• The Tiber Wars were a series of wars fought in the late 2nd Era as part of Tiber Septim's campaign to conquer all of Tamriel. Septim had conquered all but Morrowind (protected by their Physical Gods and the Summerset Isles (protected by their powerful magics), the only two provinces the last empire out of Cyrodiil, led by the Reman Dynasty, had failed to conquer. Unknown to Septim, the Dunmer demi-gods of Morrowind, known as the Tribunal, had been cut off from their divine power source by their ancient enemy, Dagoth Ur. Septim's legions easily sacked Mournhold, the capital of Morrowind. Without their gods to protect them, the rest of Morrowind would have been devastated in a protracted war with Septim's legions. Knowing this, Vivec, one of these gods, met with Septim and forged an Armistice. Morrowind would join the empire as a Voluntary Vassal, sparing his people from war. In addition, Vivec offered the Dwemer-crafted Reality Warping Humongous Mecha - The Numidium - to Septim in exchange for special privileges for Morrowind. (Specifically, continued Great House rule, free worship of the Tribunal, and the right to continue practicing slavery which was outlawed elsewhere in the empire.) Septim then used the Numidium to Curb Stomp the Altmer of the Summerset Isles (devastating their army and sacking their capital in less than hour), bringing them under the rule of men for the first time in history.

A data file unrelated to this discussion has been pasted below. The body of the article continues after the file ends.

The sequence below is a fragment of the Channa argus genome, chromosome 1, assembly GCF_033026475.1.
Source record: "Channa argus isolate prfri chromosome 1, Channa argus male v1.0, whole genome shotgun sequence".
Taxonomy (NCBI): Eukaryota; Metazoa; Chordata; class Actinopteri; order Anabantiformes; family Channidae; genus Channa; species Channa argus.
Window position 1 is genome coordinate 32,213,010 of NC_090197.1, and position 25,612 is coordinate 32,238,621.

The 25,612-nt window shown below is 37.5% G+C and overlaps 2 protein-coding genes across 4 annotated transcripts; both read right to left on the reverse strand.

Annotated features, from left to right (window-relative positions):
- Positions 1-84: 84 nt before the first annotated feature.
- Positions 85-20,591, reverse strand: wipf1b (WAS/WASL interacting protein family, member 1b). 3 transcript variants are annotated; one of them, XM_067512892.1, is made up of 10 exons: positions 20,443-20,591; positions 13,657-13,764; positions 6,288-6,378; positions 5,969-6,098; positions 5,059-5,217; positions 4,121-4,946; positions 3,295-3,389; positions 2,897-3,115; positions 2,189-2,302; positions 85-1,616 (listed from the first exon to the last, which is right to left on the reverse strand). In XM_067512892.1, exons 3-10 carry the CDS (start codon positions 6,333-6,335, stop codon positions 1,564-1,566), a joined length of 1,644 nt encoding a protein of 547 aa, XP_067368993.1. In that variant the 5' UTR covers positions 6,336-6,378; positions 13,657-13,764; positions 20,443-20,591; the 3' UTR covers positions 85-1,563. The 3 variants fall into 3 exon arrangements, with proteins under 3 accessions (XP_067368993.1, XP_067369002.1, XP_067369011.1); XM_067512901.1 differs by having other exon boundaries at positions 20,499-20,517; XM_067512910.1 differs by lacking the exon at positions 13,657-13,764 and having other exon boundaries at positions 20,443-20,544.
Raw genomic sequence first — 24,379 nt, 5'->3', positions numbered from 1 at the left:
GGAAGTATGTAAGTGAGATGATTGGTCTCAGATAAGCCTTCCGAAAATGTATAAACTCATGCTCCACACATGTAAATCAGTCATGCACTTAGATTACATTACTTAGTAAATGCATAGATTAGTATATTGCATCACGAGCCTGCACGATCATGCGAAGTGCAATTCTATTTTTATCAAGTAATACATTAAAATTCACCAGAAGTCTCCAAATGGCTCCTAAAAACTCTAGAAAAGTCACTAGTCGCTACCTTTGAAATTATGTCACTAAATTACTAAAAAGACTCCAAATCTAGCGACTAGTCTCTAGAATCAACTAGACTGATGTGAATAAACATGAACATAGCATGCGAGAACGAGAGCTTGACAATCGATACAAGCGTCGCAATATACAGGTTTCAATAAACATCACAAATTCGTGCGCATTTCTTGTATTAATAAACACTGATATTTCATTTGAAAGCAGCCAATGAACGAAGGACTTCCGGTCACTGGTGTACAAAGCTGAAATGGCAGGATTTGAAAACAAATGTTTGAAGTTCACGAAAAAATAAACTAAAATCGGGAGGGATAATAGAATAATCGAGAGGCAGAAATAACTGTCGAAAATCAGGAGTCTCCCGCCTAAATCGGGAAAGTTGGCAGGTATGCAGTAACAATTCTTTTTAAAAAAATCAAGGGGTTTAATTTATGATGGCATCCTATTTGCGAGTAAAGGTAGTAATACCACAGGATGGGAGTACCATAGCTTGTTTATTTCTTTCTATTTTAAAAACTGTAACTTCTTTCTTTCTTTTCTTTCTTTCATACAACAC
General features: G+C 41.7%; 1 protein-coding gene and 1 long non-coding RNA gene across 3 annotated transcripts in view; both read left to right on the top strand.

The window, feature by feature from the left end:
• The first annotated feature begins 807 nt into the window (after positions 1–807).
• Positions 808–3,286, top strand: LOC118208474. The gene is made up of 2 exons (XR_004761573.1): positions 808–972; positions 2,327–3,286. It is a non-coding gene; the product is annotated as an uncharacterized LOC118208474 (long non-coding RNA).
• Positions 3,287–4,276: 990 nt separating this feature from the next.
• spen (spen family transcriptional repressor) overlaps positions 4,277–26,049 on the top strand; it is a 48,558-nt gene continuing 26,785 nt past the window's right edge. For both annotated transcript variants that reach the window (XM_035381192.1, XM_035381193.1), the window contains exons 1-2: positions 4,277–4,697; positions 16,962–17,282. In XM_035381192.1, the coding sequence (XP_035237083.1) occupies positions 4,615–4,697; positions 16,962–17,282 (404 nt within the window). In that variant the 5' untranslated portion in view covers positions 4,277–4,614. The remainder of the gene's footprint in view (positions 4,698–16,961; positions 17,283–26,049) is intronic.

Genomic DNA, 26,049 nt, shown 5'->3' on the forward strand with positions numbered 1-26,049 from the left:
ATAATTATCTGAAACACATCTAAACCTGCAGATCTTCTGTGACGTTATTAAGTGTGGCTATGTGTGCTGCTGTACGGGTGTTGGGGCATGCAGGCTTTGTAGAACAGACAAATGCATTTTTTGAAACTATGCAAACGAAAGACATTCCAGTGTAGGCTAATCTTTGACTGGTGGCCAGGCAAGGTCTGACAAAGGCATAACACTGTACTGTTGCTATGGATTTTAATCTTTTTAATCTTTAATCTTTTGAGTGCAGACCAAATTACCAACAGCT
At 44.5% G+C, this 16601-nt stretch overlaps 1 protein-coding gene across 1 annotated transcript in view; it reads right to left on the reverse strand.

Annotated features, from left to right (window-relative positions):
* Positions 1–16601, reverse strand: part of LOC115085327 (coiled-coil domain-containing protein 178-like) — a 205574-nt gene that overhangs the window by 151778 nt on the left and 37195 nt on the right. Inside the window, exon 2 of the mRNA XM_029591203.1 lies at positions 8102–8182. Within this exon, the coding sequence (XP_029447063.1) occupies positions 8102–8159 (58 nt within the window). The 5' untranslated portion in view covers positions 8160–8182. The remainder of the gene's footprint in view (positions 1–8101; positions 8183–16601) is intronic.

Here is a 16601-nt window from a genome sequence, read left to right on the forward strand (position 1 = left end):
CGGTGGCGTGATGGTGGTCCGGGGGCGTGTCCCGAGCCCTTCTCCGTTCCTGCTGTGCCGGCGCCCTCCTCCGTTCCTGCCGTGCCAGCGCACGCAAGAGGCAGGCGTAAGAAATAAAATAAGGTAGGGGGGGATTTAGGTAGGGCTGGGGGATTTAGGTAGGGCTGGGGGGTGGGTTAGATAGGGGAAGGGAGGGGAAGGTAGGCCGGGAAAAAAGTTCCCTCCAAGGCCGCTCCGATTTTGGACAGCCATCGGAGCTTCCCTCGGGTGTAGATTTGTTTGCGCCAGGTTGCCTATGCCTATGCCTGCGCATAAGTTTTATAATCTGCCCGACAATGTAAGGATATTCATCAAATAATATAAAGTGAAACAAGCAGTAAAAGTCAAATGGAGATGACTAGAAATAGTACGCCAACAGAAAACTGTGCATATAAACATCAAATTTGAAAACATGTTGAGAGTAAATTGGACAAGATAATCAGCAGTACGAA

• The Argonians, a long time Slave Race to the Dunmer, got to do this to the Dunmer in between the events of Oblivion and Skyrim. The Dunmer were subjected to the loss of their Physical Gods, the Oblivion Crisis, being abandoned by the Empire, a moon crashing into their province, and the eruption of Red Mountain. Then the Argonians invaded and captured the still-habitable parts of mainland Morrowind, along with the rich ebony deposits therein. The 4th Era Dunmer are now a broken and scattered race, in search of their place in the world (both literally and figuratively).